Julie Davidow is no stranger to ArtSlant. In 2009 she was the Grand Prize winner of the Golden Frame/Showcase Series (now officially known as the ArtSlant Prize). She won $5000 cash and a show at the Fountain Art Fair in NYC.
“Architectonics,” her new solo exhibition that just opened at Diana Lowenstein Gallery, reflects her signature style – a juxtaposition of measurable geometries and organic lines on flat surfaces. The title of the show refers to her deep interest in the formalism of Deconstructivist architecture, and she has paired this new subject of her affection with a fresh palette.
Davidow starts with a sample photograph of the subject, but her paintings are not contingent on the source. They appear as independent fields with their own sense of space. Her lines are diagrammatic while distorting past notions of linear perspective. The artist investigates space using rudimentary elements, yet imbues the canvases with a layer of subtext and content beyond pure form. Organic cellular aberrations appear along delineations as references to the organic body. They are root-like and resemble a nervous system that follows the distinctive paths of an implied network matrix. Unlike the predictability of a symmetrical grid, her compositions achieve a dynamic sense of balance within a tightly woven structure.
Julie Davidow, Diagram #34 (Museum of Modern Art/Rio de Janeiro/Reidy), 2012, gesso, latex enamel, transference paint, chrome paint on canvas, 48 x 48 inches. Courtesy the artist and Diana Lowenstein Gallery.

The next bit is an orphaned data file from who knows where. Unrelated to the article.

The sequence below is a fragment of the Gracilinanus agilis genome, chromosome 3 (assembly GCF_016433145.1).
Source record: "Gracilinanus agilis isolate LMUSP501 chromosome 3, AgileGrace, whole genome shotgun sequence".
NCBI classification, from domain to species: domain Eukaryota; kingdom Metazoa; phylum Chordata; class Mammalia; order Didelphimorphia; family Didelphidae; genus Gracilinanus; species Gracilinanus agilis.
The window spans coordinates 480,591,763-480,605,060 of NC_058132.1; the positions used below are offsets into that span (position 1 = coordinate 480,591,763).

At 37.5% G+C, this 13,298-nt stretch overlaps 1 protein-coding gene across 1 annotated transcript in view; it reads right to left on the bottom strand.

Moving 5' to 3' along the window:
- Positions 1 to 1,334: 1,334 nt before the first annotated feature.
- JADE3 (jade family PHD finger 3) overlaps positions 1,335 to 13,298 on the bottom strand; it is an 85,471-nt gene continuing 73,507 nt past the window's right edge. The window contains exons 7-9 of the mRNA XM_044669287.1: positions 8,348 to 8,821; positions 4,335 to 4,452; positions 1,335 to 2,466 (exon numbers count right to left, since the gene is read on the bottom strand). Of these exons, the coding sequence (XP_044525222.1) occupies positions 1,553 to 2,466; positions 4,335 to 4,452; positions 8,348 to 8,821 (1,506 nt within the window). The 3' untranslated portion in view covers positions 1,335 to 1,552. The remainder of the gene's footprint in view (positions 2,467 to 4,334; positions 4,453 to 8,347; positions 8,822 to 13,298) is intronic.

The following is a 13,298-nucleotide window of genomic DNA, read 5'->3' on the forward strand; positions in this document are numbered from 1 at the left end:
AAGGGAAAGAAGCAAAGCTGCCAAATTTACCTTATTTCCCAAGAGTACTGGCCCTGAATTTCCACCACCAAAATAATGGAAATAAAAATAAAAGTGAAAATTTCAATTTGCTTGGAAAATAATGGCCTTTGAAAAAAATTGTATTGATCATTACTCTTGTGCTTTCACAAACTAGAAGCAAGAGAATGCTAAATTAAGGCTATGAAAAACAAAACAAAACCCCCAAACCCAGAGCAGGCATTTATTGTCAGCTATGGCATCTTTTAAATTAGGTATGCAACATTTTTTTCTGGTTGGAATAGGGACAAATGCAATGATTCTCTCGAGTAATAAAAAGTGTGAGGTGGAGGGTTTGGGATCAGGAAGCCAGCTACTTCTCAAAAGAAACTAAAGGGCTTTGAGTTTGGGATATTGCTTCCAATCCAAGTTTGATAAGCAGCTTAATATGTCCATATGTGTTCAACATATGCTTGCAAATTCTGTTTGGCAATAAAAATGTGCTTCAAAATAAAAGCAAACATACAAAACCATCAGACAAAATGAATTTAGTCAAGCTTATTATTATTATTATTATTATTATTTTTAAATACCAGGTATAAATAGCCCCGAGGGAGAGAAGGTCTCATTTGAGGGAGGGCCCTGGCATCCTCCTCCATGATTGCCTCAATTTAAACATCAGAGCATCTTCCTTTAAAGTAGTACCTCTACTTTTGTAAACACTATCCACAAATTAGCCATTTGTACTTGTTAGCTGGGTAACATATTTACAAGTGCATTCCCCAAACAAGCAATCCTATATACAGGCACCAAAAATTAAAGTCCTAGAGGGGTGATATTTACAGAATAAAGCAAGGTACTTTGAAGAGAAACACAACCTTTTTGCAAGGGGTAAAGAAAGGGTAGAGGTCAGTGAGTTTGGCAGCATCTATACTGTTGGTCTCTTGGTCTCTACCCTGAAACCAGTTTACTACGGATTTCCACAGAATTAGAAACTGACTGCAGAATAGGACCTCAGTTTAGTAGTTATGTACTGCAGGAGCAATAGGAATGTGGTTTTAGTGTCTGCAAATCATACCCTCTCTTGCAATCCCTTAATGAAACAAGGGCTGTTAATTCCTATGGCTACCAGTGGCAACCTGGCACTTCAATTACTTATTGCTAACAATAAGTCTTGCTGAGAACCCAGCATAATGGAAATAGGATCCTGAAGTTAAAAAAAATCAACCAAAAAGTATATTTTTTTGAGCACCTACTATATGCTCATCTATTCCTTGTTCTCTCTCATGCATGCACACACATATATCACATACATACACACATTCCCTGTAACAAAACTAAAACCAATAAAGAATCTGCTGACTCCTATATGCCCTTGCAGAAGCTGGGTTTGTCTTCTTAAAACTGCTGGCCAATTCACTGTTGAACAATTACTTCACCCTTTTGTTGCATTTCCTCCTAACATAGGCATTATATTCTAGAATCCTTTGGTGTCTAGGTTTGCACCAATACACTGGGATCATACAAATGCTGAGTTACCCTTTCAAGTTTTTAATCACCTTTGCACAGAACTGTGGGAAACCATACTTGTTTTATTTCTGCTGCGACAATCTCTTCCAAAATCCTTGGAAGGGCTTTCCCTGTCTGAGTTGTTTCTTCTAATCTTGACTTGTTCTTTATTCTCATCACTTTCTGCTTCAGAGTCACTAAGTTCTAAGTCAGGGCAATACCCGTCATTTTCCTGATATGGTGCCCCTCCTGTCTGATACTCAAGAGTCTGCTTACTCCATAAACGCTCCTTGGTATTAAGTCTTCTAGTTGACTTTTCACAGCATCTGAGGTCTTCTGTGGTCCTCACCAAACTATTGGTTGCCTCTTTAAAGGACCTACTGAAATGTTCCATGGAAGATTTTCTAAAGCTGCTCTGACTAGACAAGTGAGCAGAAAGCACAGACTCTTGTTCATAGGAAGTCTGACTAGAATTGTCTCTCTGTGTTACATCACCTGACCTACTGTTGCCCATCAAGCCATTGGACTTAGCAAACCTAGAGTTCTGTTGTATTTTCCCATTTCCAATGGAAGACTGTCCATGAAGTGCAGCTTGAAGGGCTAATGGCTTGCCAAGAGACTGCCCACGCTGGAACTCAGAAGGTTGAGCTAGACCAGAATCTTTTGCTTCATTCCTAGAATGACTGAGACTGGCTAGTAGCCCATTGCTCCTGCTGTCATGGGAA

The color palette is soft with metallic layers of opalescence painted on fields of white. The contour lines are bold, contrasting blacks that rise to the surface of the picture plane and recede into deep pictorial space. This “push and pull” dynamism and manipulation of spatial perception are essential qualities in buildings designed by contemporary architects like Daniel Libeskind and Santiago Calatrava. Architecture that has been categorized as “Deconstructivist” breaks away from modernist ideas of pure form, or the notion that form should follow function, resulting in buildings often characterized by a sense of controlled chaos. Their shapes are distorted Pythagorean theorems frozen in motion. The movement is often expressive and organic, balancing structure with emotional dynamism.
Davidow has adopted a similar approach to the subjects in her paintings. To produce “Architectonics,” Davidow specifically researched art museums that were built in the Deconstructivist style. She started looking at the “museum as a monument” and considering how and where art is “enshrined.” She analyzes and extracts the essential geometries from each building while imbuing those traces with a sensation of the organic, the living, and the biological.
Although her works are primarily formal, they map spaces that are particularly loaded and in the process of mapping, the original is lost to vague appearances of itself. Much like a memory, the monument is folded into the past of the object, literally, as an effect of the process of bending and unbending the canvas. She states that “each space has a rhythm” and she is “trying to get a sense of what that is through painting.”
Image top right: Julie Davidow, Diagram #31(Milwaukee Art Museum/Calatrava), 2011, gesso, acrylic, latex enamel, transference pigment in acrylic binder, chrome paint on canvas, 48 x 48 inches.